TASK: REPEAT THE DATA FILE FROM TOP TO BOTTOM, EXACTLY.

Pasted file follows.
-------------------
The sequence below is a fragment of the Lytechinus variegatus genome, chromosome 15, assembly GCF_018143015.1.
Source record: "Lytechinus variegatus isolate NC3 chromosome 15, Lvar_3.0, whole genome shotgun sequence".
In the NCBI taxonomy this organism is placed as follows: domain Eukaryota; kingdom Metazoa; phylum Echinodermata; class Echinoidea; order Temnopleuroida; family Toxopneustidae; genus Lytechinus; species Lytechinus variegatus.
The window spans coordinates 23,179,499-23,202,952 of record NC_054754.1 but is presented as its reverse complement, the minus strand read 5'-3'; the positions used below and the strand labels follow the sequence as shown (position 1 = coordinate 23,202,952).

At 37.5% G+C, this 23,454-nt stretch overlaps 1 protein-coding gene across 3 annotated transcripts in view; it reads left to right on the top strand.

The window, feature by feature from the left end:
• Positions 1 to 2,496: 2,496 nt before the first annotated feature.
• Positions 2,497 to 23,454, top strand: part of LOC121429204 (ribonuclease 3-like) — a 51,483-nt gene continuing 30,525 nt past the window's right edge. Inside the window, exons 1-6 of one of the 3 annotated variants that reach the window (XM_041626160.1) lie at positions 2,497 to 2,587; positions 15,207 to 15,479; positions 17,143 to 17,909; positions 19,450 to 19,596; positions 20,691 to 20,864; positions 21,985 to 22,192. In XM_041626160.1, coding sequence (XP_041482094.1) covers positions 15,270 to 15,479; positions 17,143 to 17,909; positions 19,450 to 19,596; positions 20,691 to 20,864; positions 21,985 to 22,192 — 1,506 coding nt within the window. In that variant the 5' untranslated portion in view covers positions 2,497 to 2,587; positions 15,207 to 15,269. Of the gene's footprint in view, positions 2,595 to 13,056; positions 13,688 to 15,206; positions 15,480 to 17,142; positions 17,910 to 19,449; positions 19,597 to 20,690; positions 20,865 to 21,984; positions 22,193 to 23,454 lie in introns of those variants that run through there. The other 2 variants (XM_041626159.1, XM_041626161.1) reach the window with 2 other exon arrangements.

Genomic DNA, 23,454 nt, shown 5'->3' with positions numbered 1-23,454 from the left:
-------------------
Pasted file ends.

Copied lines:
The sequence below is a fragment of the Lytechinus variegatus genome, chromosome 15, assembly GCF_018143015.1.
Source record: "Lytechinus variegatus isolate NC3 chromosome 15, Lvar_3.0, whole genome shotgun sequence".
In the NCBI taxonomy this organism is placed as follows: domain Eukaryota; kingdom Metazoa; phylum Echinodermata; class Echinoidea; order Temnopleuroida; family Toxopneustidae; genus Lytechinus; species Lytechinus variegatus.
The window spans coordinates 23,179,499-23,202,952 of record NC_054754.1 but is presented as its reverse complement, the minus strand read 5'-3'; the positions used below and the strand labels follow the sequence as shown (position 1 = coordinate 23,202,952).

At 37.5% G+C, this 23,454-nt stretch overlaps 1 protein-coding gene across 3 annotated transcripts in view; it reads left to right on the top strand.

The window, feature by feature from the left end:
• Positions 1 to 2,496: 2,496 nt before the first annotated feature.
• Positions 2,497 to 23,454, top strand: part of LOC121429204 (ribonuclease 3-like) — a 51,483-nt gene continuing 30,525 nt past the window's right edge. Inside the window, exons 1-6 of one of the 3 annotated variants that reach the window (XM_041626160.1) lie at positions 2,497 to 2,587; positions 15,207 to 15,479; positions 17,143 to 17,909; positions 19,450 to 19,596; positions 20,691 to 20,864; positions 21,985 to 22,192. In XM_041626160.1, coding sequence (XP_041482094.1) covers positions 15,270 to 15,479; positions 17,143 to 17,909; positions 19,450 to 19,596; positions 20,691 to 20,864; positions 21,985 to 22,192 — 1,506 coding nt within the window. In that variant the 5' untranslated portion in view covers positions 2,497 to 2,587; positions 15,207 to 15,269. Of the gene's footprint in view, positions 2,595 to 13,056; positions 13,688 to 15,206; positions 15,480 to 17,142; positions 17,910 to 19,449; positions 19,597 to 20,690; positions 20,865 to 21,984; positions 22,193 to 23,454 lie in introns of those variants that run through there. The other 2 variants (XM_041626159.1, XM_041626161.1) reach the window with 2 other exon arrangements.

Genomic DNA, 23,454 nt, shown 5'->3' with positions numbered 1-23,454 from the left: